Graphic: An Encyclopaedia of New Zealand 1966.

TEKAPO, LAKE

Lake Tekapo, in Canterbury, is 65 miles by road from Timaru. It is 12 miles long from north to south, up to 4 miles wide, and has an area of about 32 square miles. The inflow from its 550 square miles of catchment, which ranges from 800 to 14,600 cusecs and averages 3,000 cusecs, is mainly from the Godley River, which is fed by the Godley, Classen, Grey, Maud, and numerous other glaciers; and from the Macaulay River. The lake water is not clear as it has much fine sediment in suspension, and is cold (46°F). The lake occupies the lower end of a glaciated valley, and is confined by a moraine 16,000–18,000 years old.

The outflow from the lake, and hence the amount of water stored in it, is controlled by a dam – the level of the lake can be varied between 2,310 and 2,330 ft above sea level – enabling more effective use to be made of the water, not only in the 25-megawatt hydro-electric station near the outlet, but also in the 105-megawatt Lake Waitaki station further downstream. The water will also be used in other stations either under construction or planned in the Waitaki catchment.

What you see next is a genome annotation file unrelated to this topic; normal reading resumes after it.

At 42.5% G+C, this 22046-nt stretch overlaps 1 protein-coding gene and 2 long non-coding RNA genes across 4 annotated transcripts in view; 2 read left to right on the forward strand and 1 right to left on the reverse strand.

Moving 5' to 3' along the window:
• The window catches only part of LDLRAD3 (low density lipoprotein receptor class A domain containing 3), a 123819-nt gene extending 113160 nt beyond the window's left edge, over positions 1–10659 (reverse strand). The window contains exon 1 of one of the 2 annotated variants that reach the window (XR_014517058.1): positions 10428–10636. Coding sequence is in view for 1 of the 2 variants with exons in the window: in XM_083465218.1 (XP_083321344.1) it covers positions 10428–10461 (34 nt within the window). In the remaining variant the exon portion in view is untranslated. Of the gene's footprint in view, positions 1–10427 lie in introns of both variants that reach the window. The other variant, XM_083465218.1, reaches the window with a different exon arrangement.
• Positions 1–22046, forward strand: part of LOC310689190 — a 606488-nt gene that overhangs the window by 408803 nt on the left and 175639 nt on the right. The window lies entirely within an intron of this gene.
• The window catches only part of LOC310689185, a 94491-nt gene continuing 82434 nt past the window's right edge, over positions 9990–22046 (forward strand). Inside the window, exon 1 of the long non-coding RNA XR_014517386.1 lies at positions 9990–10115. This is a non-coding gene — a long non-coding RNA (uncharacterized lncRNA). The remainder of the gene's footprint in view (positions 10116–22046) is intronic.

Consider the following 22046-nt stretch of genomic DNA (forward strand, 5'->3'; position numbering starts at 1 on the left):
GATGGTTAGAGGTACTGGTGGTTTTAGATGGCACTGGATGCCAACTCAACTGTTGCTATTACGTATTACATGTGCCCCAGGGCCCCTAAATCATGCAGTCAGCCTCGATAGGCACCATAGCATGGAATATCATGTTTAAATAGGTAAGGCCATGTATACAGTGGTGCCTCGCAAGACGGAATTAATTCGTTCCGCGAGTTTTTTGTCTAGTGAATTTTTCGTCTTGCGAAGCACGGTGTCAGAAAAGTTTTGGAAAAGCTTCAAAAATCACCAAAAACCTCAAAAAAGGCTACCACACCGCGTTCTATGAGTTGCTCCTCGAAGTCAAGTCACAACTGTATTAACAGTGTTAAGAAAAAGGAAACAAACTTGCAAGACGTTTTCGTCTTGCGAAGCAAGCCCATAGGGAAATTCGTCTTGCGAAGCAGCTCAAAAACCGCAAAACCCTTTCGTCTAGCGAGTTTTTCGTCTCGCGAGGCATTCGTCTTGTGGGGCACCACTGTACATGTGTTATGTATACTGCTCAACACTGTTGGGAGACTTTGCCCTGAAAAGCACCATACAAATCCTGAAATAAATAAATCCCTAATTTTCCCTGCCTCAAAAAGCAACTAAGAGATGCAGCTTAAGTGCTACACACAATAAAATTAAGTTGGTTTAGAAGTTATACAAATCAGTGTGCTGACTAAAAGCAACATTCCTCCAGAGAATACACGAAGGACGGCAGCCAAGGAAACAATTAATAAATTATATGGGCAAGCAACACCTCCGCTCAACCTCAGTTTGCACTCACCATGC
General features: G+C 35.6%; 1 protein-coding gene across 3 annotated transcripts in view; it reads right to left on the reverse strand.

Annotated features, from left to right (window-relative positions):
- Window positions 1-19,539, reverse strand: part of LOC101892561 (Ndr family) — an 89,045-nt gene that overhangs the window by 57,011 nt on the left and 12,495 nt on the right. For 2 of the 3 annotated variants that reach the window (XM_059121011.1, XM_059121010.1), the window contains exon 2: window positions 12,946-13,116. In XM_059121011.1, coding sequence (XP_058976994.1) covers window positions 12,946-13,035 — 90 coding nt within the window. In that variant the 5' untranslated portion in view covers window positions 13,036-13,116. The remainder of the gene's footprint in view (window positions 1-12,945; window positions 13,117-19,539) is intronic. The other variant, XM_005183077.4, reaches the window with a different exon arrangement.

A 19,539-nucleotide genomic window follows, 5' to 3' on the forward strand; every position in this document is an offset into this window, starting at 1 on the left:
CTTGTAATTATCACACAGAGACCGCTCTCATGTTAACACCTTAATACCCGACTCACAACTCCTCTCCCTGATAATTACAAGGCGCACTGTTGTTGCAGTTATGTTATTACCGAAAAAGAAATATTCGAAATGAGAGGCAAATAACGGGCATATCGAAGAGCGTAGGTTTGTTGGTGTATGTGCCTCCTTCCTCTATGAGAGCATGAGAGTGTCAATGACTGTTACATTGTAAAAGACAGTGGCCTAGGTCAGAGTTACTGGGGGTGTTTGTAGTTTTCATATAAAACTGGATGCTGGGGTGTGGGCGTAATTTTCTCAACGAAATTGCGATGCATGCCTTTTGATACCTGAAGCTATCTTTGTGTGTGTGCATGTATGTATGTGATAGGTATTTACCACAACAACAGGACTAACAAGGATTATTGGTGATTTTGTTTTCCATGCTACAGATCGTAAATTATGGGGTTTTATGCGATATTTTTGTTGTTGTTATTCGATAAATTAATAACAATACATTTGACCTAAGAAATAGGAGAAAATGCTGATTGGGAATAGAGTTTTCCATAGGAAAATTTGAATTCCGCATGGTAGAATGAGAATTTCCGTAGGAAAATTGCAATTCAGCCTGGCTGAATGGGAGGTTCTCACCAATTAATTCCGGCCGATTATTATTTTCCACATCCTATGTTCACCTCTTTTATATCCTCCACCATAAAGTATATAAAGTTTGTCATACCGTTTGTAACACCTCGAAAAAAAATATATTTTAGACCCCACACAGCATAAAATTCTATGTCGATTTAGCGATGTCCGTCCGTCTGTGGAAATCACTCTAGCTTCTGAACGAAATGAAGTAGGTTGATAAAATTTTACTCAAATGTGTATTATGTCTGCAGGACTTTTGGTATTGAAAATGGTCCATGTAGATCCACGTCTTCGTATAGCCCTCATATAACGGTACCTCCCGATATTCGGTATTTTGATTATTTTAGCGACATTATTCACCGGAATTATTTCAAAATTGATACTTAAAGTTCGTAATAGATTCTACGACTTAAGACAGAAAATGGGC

The correct Maori name is said to be Takapo. The components of the word – “taka” and “po” mean, respectively, “sleeping mat” and “night”. According to legend, an exploring party, disturbed here at night, took fright, hastily rolled up their sleeping mats, and fled.

by Leslie Eric Oborn, A.O.S.M., New Zealand Geological Survey, Christchurch.



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This information was published in 1966 in An Encyclopaedia of New Zealand, edited by A. H. McLintock. It has not been corrected and will not be updated.

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